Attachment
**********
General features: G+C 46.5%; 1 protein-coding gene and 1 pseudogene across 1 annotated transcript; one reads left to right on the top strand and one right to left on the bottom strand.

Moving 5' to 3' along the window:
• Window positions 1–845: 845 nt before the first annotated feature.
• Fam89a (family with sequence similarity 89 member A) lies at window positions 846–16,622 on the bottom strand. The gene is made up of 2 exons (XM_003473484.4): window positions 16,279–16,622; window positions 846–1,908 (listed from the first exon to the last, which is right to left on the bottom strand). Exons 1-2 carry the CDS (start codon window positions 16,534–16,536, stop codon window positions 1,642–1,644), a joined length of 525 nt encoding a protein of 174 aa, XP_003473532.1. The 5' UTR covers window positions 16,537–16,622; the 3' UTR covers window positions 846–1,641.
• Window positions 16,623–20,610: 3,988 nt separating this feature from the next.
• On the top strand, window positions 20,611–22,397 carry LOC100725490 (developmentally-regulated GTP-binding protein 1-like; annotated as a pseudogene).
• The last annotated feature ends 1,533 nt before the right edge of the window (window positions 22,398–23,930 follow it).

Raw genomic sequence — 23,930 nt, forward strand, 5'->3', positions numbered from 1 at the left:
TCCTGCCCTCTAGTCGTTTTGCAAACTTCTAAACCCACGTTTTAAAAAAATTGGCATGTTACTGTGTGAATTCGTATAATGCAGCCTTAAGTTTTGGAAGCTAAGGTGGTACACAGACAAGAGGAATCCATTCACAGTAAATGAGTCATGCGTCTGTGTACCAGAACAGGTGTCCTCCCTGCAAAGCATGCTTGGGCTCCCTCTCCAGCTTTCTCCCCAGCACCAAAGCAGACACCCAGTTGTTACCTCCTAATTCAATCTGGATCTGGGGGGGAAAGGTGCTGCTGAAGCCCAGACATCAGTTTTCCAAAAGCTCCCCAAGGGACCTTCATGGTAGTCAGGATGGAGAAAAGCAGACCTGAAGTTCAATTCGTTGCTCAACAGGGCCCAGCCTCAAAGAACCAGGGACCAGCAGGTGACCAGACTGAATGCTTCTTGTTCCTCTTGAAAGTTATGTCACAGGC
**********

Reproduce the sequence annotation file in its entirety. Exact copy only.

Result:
General features: G+C 46.5%; 1 protein-coding gene and 1 pseudogene across 1 annotated transcript; one reads left to right on the top strand and one right to left on the bottom strand.

Moving 5' to 3' along the window:
• Window positions 1–845: 845 nt before the first annotated feature.
• Fam89a (family with sequence similarity 89 member A) lies at window positions 846–16,622 on the bottom strand. The gene is made up of 2 exons (XM_003473484.4): window positions 16,279–16,622; window positions 846–1,908 (listed from the first exon to the last, which is right to left on the bottom strand). Exons 1-2 carry the CDS (start codon window positions 16,534–16,536, stop codon window positions 1,642–1,644), a joined length of 525 nt encoding a protein of 174 aa, XP_003473532.1. The 5' UTR covers window positions 16,537–16,622; the 3' UTR covers window positions 846–1,641.
• Window positions 16,623–20,610: 3,988 nt separating this feature from the next.
• On the top strand, window positions 20,611–22,397 carry LOC100725490 (developmentally-regulated GTP-binding protein 1-like; annotated as a pseudogene).
• The last annotated feature ends 1,533 nt before the right edge of the window (window positions 22,398–23,930 follow it).

Raw genomic sequence — 23,930 nt, forward strand, 5'->3', positions numbered from 1 at the left:
TCCTGCCCTCTAGTCGTTTTGCAAACTTCTAAACCCACGTTTTAAAAAAATTGGCATGTTACTGTGTGAATTCGTATAATGCAGCCTTAAGTTTTGGAAGCTAAGGTGGTACACAGACAAGAGGAATCCATTCACAGTAAATGAGTCATGCGTCTGTGTACCAGAACAGGTGTCCTCCCTGCAAAGCATGCTTGGGCTCCCTCTCCAGCTTTCTCCCCAGCACCAAAGCAGACACCCAGTTGTTACCTCCTAATTCAATCTGGATCTGGGGGGGAAAGGTGCTGCTGAAGCCCAGACATCAGTTTTCCAAAAGCTCCCCAAGGGACCTTCATGGTAGTCAGGATGGAGAAAAGCAGACCTGAAGTTCAATTCGTTGCTCAACAGGGCCCAGCCTCAAAGAACCAGGGACCAGCAGGTGACCAGACTGAATGCTTCTTGTTCCTCTTGAAAGTTATGTCACAGGC